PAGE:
What are the benefits of a reaffirmation of debt?

There are several benefits to reaffirming a debt.

First, you’ll be able to keep the property you have for your personal needs. You won’t need to look for another place to live or a car to drive, and as you continue to make payments, you’ll build up more equity in the property.

You’ll improve your credit score by making regular, timely payments on reaffirmed loans. Improving your credit score is a significant benefit since your credit report will take a considerable beating in the first few years following a bankruptcy.

Finally, a reaffirmation of debt ensures that your creditors can’t seize your property following the discharge of your bankruptcy. Since you voluntarily reaffirmed your debt, there’s nothing that allows them to do so as long as you keep making your payments on time.

What are the disadvantages of a reaffirmation of debt?

The main drawback of reaffirming debt is that you will remain liable for the loan, even after bankruptcy. If something happens and you can’t abide by the loan terms, the creditor can seize your property and sue you for the remaining balance.

Individuals who file for bankruptcy cannot file for a second bankruptcy in a set period, so you’ll have little defense against the creditor if you cannot make payments. Your creditors will likely be able to obtain a judgment against you, garnishing your wages or freezing your bank account. They’ll also be able to take your property.

What does a reaffirmation of debt include?

A reaffirmation of debt is a simple agreement between you and your lender. In the document, you agree to be fully liable for repaying the obligation. Typically, the amount you owe remains the same, regardless of your bankruptcy status.

In return for the debt reaffirmation, the lender agrees to allow you to keep your property as long as you continue making your payments.

How to respond to debt collectors

If you have debt collectors breathing down your neck, you’re not alone.

Millions of Americans have their debt accounts sent to collections each year. The trick is to know how to respond when a debt collector contacts you or takes you to court.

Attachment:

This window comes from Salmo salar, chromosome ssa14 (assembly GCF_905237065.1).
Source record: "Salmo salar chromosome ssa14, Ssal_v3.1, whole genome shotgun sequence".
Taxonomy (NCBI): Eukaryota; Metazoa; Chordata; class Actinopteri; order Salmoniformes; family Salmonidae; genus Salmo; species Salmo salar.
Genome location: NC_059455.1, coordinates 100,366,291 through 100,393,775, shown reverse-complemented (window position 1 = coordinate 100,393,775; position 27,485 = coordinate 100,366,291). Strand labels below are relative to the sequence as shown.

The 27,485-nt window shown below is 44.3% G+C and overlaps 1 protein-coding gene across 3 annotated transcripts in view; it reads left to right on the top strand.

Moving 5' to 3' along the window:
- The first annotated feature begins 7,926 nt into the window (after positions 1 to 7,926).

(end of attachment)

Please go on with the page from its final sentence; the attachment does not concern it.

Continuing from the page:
Here are some ways to respond to debt collectors to get them off your back:

  • Send a Debt Validation Letter. When a debt collector first reaches out, you should respond by requesting that they verify the debt. You can do this by sending a Debt Validation Letter. This forces the collector to prove the debt is legitimate. They must verify that the amount is correct, that you actually owe the debt, and that they have rights to collect it from you. If they cannot validate the debt, they should cease contact until they do.

  • Respond to a debt lawsuit lawsuit. If you’ve been sued by a debt collector, don’t lose hope. You can increase the chances of winning your case by simply responding. Respond to a debt collection lawsuit by filing a written Answer with the court and sending a copy to the opposing attorney. In your Answer, respond to each claim against you and assert your affirmative defenses. Be sure to file your Answer before your state’s deadline to avoid losing by default judgment.

  • Settle your debt. If you know you owe the debt in question, you can reach out to the collector at any stage of the collection process to negotiate a settlement offer. Most debt collectors are willing to settle for less than you originally owed. Send an offer for free with SoloSettle, after filing your Answer into the case, to start the settlement negotiations process.

SoloSuit can help you draft each of these documents and beat debt collectors at their own game. Check out this video to learn more: